NMFS coordinates closely with the California Department of Fish and Wildlife (CDFW) to monitor the Pacific bluefin tuna fishery. The State of California requires that fish landed in California have a corresponding receipt, which indicates quantity landed. Together, NMFS and CDFW monitor landings to ensure catch limits agreed to by the IATTC are not exceeded.
In summary, NMFS initially set limits for commercial and recreational harvest limits in 2010 and further reduced those limits in 2012, 2014, and 2016. The CDFW monitors and reports commercial and recreation harvest to NMFS. When U.S. commercial catch limits are met, NMFS closes the fishery. Furthermore, the ISC stock assessment predicts that the current harvest limits will allow for stable or increasing Pacific bluefin tuna SSB. We expect the current harvest limits to be effective at reducing the impact of domestic commercial and recreational fisheries, and we will continue to monitor the effectiveness of those regulations. We find that U.S. domestic management of commercial and recreational fishing poses no or low risk of contributing to population decline or degradation in Pacific bluefin tuna.
E. Other Natural or Man-Made Factors Affecting Its Continued Existence
The other factors affecting the continued existence of Pacific bluefin tuna that we analyzed are climate change, radiation contamination from Fukushima, and the risks of low abundance levels inherent in small populations.
Over the next several decades climate change models predict changes to many atmospheric and oceanographic conditions. The SRT considered these predictions in light of the best available information. The SRT felt that there were three physical factors resulting from climate change predictions that would have the most impact on Pacific bluefin tuna: Rising sea surface temperatures (SST), increased ocean acidification, and decreases in dissolved oxygen.
Rising Sea Surface Temperatures
Rising SST may affect Pacific bluefin tuna spawning and larval development, prey availability, and trans-pacific migration habits. Pacific bluefin tuna spawning has only been recorded in two locations: Near the Philippines and Ryukyu Islands in spring, and in the Sea of Japan during summer (Okochi et al., 2016; Shimose & Farley 2016). Spawning in Pacific bluefin tuna occurs in comparatively warm waters, and so larvae are found within a relatively narrow temperature range (23.5-29.5 °C) compared to adults (Kimura et al., 2010; Tanaka & Suzuki 2016).
Currently, SSTs within the theoretically suitable range for larvae are present near the Ryukyu Islands between April and June, and in the Sea of Japan during July and August (Caiyun & Ge 2006; Seo et al., 2014; Tanaka & Suzuki 2016). Warming of 1.5-3 °C in the region may shift suitable times to earlier in the year and/or places for spawning northwards. Under the most pessimistic (“business as usual”) CO2 emission and concentration scenarios, SSTs in the North Pacific are likely to increase substantially by the end of the 21st century (Hazen et al., 2013; Woodworth-Jefcoats et al., 2016). However, there is considerable spatial Start Printed Page 37073heterogeneity in these projections. The southern Pacific bluefin tuna spawning area is projected to warm 1.5-2 °C by the end of the 21st century, with particularly weak warming in the Kuroshio Current region. In contrast, the Sea of Japan may warm by more than 3 °C compared to recent historical conditions (Seo et al., 2014; Scott et al., 2016; Woodworth-Jefcoats et al., 2016).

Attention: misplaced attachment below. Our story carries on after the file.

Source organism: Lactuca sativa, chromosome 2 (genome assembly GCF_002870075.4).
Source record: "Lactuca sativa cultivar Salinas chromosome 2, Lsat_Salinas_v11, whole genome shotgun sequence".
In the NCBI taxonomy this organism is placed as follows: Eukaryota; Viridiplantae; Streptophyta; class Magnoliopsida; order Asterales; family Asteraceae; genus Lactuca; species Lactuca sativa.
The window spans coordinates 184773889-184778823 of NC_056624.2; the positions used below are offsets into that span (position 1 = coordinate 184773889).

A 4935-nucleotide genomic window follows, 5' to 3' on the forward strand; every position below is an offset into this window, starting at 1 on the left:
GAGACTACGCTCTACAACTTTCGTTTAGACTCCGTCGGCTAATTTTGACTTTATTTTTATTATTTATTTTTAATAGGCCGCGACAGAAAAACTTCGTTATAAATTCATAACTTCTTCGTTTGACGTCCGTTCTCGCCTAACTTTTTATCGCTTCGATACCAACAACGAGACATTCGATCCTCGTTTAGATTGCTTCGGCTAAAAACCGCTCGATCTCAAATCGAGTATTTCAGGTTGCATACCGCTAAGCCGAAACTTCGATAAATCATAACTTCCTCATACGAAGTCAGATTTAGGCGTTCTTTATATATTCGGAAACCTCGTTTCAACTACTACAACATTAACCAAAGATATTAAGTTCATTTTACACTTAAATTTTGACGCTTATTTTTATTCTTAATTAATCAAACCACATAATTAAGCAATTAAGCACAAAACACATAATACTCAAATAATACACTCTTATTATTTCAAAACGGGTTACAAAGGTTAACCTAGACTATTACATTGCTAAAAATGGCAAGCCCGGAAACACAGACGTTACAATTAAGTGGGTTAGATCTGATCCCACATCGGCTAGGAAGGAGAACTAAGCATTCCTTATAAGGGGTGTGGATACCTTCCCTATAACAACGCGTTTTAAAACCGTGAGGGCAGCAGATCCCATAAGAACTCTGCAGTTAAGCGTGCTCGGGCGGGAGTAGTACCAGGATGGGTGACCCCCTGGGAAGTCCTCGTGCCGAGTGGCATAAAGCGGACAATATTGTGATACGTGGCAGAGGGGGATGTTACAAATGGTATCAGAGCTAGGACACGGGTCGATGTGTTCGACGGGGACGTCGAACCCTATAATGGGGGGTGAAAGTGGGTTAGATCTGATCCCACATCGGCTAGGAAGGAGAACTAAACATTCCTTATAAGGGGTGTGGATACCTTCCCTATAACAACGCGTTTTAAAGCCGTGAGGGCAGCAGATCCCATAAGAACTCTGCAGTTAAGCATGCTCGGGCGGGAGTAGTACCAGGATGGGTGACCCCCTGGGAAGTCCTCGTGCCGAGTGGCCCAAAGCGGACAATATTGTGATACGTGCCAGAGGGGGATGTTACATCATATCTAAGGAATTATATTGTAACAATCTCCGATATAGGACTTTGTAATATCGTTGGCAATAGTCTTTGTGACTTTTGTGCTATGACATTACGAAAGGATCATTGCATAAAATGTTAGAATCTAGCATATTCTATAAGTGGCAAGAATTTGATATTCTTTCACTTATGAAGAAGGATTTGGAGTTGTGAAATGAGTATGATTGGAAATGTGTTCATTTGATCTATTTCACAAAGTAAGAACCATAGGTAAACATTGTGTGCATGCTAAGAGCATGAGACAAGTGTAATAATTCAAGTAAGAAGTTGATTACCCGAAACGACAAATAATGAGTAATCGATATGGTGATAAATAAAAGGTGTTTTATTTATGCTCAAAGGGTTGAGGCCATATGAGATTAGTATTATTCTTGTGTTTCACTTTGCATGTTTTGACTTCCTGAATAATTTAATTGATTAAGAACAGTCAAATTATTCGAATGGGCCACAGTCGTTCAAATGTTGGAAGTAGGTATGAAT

The precise mechanisms by which warming waters will affect Pacific bluefin tuna larvae are not entirely clear. Kimura et al. (2010) assumed that the lethal temperature for larvae was 29.5 °C. However, Muhling et al. (2010) and Tilley et al. (2016) both reported larvae of the closely-related Atlantic bluefin tuna in the Gulf of Mexico at SSTs of between 29.5 and 30.0 °C. In addition, tropical tuna larvae can tolerate water temperatures of well above 30 °C (Sanchez-Velasco et al., 1999; Wexler et al., 2011; Muhling et al., 2017). Pacific bluefin tuna larvae may have fundamentally different physiology from that of these other species, or it is possible that the observed upper temperature limit for Pacific bluefin tuna larvae in the field is more a product of the time and place of spawning, rather than an upper physiological limit.
Similar to other tuna species, larval Pacific bluefin tuna appear to have highly specialized and selective diets (Uotani et al., 1990; Llopiz & Hobday 2015). Smaller larvae rely primarily on copepod nauplii, before moving to cladocerans, copepods such as Farranula and Corycaeus spp. and other zooplankton. In the Sea of Japan region, the occurrence of potentially favorable prey organisms for larval Pacific bluefin tuna appears to be associated with stable post-bloom conditions during summer (Chiba & Saino, 2003). This suggests a potential phenological match to Pacific bluefin tuna spawning. Environmentally-driven changes in the evolution of this zooplankton community, or the timing of spawning, could thus affect the temporal match between larvae and their prey. Woodworth-Jefcoats et al. (2016) project a 10-20 percent decrease in overall zooplankton density in the western Pacific Ocean, but how this may relate to larval Pacific bluefin tuna prey availability is not yet known.